"The cinema is cruel like a miracle." -Frank O'Hara

Ming Wong’s Persona Performa

Death, from Bergman’s The Seventh Seal, makes a cameo.

Ming Wong’s Persona Performa at the Museum of the Moving Image was one of the highlights of 2011 for me, in part because it synthesized the genres I’m most passionate about: cinema, art, and live performance. Ming Wong, a multimedia artist whose name deserves to be better known in the art and film worlds, created a fluid experience that morphed from a museum-installation to a theater piece to a dance sequence, to culminate in a screening-cum-performance. These different segments bled into one another quite seamlessly, emphasizing the protean nature of live performance as the audience moved throughout various spaces in the museum.

The catalyst for Wong’s piece—or perhaps the navel—is Ingmar Bergman’s Persona, one of director’s most austerely experimental works and the film that Susan Sontag deemed his masterpiece. Persona is centered on the relationship between two women: an actress who has suffered a nervous breakdown (Liv Ullmann) and the nurse who is assigned to take care of her (Bibi Andersson). The film is most renowned for an iconic sequence in which the same conversation is shown from both characters’ perspectives. The final scene will make you gasp.

Wong’s piece fleshes out the central motifs of the film, that of communication and doubling. Actors and actresses in blond wigs performed continuous configurations, deconstructions and reconfigurations of the film’s gestures, pairing up at the finale to mimic moments from the film in different languages with their images projected on the screen behind them. The performers were a diverse group of women and men, reflecting the diversity of the surrounding neighborhood, Astoria (which a narrator refers to cheekily as “Actoria”), and adding a layer of variation and defamiliarization. Here’s glimpse of what the performance looked like, but please don’t mistake the copy for the real thing—the actual event was immersive in a way that a YouTube video can never be.

Ming Wong’s practice reminds me a bit of Yasumasa Morimura, the Japanese visual artist who alters famous paintings to include his own image. For his video installations, Wong often impersonates characters from the movies—enacting his cine-obsessions as well as subverting expectations of gender and race. Wong (who is from Singapore originally but resides in Berlin) has drawn inspiration from auteurs such as Wong Kar-Wai, Fassbinder, Pasolini, Visconti, and Sirk, as well as exploring classic cinema from Singapore and Malaysia. Almost all of his pieces deal with language barriers, in juxtaposition to the obstensible universality of film-image. Though originally he was both the director and star of his films, his recent productions have become larger in scope, with several cast members, more elaborate sets and costumes, and numerous locations. For his next project, I’d love to see him take on a film that explicitly engages in multilingual wordplay (Godard, anyone?) collaborate with a well-known auteur (maybe that master of genre satire Tsai Ming-Liang) or re-construct an epic film—his artistic capacity to speak through the medium of cinema comes through loud and clear.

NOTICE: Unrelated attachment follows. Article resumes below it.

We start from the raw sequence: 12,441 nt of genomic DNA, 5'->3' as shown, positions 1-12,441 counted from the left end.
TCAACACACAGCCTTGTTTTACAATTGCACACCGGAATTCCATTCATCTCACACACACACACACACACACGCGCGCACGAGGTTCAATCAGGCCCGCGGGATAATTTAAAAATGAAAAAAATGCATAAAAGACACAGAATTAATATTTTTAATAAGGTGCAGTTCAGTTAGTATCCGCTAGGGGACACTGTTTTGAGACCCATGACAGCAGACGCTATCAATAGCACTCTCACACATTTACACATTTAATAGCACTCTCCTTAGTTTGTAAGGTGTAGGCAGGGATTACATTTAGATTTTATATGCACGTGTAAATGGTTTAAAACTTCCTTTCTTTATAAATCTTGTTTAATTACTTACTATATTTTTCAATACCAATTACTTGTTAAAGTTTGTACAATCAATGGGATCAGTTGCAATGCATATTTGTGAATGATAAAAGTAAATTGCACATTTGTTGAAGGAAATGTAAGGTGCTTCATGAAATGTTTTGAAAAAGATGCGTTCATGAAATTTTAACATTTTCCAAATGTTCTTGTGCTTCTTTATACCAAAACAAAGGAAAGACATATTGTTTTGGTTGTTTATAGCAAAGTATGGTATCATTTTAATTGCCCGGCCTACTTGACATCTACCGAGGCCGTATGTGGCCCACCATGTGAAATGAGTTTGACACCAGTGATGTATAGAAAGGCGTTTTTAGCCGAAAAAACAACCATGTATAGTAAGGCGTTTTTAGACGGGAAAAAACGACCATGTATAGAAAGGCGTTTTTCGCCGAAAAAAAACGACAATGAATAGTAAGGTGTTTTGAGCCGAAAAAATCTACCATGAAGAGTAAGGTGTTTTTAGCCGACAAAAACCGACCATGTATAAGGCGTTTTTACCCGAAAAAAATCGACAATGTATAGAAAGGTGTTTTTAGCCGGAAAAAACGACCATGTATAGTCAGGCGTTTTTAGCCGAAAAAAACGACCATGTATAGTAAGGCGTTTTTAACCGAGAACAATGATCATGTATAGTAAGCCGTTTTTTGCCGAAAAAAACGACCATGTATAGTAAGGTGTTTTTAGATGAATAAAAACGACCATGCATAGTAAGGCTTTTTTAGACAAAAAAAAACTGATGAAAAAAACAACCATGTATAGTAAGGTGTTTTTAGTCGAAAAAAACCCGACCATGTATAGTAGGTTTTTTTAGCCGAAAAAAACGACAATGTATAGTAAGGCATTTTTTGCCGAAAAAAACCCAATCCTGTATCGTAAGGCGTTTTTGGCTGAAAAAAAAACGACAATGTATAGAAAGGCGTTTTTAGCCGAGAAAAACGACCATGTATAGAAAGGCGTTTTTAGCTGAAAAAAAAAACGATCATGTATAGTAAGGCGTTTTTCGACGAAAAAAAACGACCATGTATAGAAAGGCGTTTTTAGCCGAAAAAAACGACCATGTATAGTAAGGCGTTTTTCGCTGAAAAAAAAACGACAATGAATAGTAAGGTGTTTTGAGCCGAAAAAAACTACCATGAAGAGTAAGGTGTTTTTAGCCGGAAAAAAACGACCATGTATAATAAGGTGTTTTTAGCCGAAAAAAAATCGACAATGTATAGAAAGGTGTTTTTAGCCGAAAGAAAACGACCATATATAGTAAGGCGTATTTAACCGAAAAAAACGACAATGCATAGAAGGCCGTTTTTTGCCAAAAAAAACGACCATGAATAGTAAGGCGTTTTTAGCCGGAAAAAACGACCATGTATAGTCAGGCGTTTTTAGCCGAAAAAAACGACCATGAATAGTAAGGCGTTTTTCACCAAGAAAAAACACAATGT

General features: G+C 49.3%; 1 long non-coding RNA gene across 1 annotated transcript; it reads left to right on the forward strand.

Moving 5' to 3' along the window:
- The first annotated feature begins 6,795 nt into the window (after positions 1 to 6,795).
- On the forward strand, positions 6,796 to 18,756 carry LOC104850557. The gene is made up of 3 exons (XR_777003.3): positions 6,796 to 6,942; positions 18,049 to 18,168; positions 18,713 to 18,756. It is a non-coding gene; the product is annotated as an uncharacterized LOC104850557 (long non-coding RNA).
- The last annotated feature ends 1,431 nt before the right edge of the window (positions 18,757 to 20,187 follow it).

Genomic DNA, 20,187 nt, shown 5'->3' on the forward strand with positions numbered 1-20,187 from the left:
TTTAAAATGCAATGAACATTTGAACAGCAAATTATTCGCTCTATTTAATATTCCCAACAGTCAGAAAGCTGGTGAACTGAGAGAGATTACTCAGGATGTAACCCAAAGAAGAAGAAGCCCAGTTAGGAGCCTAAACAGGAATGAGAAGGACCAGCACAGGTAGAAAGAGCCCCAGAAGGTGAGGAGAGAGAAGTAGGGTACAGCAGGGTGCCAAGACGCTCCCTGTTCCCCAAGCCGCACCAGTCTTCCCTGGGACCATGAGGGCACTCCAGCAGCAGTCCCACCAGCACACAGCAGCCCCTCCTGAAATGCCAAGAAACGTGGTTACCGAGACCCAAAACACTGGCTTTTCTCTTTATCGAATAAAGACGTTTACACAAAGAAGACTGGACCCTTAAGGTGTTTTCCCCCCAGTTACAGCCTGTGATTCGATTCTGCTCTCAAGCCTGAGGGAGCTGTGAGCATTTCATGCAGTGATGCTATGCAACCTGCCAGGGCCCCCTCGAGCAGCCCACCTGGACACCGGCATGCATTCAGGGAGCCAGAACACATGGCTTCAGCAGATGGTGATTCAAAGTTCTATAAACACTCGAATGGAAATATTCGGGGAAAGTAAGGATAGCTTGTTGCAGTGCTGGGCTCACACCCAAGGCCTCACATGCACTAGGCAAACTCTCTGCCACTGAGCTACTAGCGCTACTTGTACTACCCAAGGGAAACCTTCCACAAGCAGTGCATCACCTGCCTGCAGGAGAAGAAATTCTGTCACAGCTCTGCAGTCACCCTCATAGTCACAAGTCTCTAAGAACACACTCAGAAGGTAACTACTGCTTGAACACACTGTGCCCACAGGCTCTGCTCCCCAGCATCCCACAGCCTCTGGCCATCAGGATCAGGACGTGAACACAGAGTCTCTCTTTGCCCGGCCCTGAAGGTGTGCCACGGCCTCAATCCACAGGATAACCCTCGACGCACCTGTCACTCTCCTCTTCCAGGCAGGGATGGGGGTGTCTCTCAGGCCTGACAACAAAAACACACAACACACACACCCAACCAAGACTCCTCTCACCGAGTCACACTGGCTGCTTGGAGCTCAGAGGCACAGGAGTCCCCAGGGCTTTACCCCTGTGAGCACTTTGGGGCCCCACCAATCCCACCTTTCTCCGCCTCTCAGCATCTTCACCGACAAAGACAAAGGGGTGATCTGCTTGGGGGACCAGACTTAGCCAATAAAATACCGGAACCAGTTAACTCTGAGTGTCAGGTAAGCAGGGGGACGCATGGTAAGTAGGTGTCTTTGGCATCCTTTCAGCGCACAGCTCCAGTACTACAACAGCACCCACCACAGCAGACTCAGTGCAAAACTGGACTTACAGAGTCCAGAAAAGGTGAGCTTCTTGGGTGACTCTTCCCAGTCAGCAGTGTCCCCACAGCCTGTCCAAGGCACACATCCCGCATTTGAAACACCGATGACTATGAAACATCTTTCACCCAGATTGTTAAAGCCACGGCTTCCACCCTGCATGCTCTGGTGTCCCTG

Persona Performa Panorama is on view at the Museum of the Moving Image until April 1.

In addition, many of Ming Wong’s pieces can be previewed on his website.

Happy Together [Wong Kar Wai] and Buenos Aires

Happy Together is a story of a fleeting love affair, but it is also a love letter to Buenos Aires. I recently visited the city for the first time and was struck by the slow ebb of energy that pulsates in its streets and cafés, a melancholy aura that betrays nostalgia for a faded past, and dreams for the not-so-certain future.

In Happy Together, the main character Lai Yiu-fai (played by Tony Leung) lives in the neighborhood known as La Boca, literally the mouth of the Riachuelo river. This barrio, with its colorful houses and storied history, is often invoked as as emblematic of Buenos Aires as a whole. The birthplace of Argentinean tango, it is a dangerous neighborhood to walk around in outside the limited tourist district. It is also quite a bit of distance from the city’s center.


The rooftops of La Boca in Buenos Aires

Lai Yiu-fai is shown repeatedly catching the bus to and from La Boca from his job at a doorman at a nightclub. I also took the #29 bus, which looks almost exactly the same today.


Lai Yiu-fai running after the #29 bus

The La Boca bus depot

And here is the La Boca bridge that the two lovers jog across one cold morning:

Ho Po-Wing [Leslie Cheung] and Lai Yiu-fai [Tony Leung]

The La Boca waterfront with the bridge in the background.

And lastly here is El Obelisco, located in the center of the city at Avenida 9 de Julio. Wong Kar Wai uses sped-up footage of this monument, which is located in the middle of the widest street in the world, as as a trope to showcase the swift passage of time.

El Obelisco at night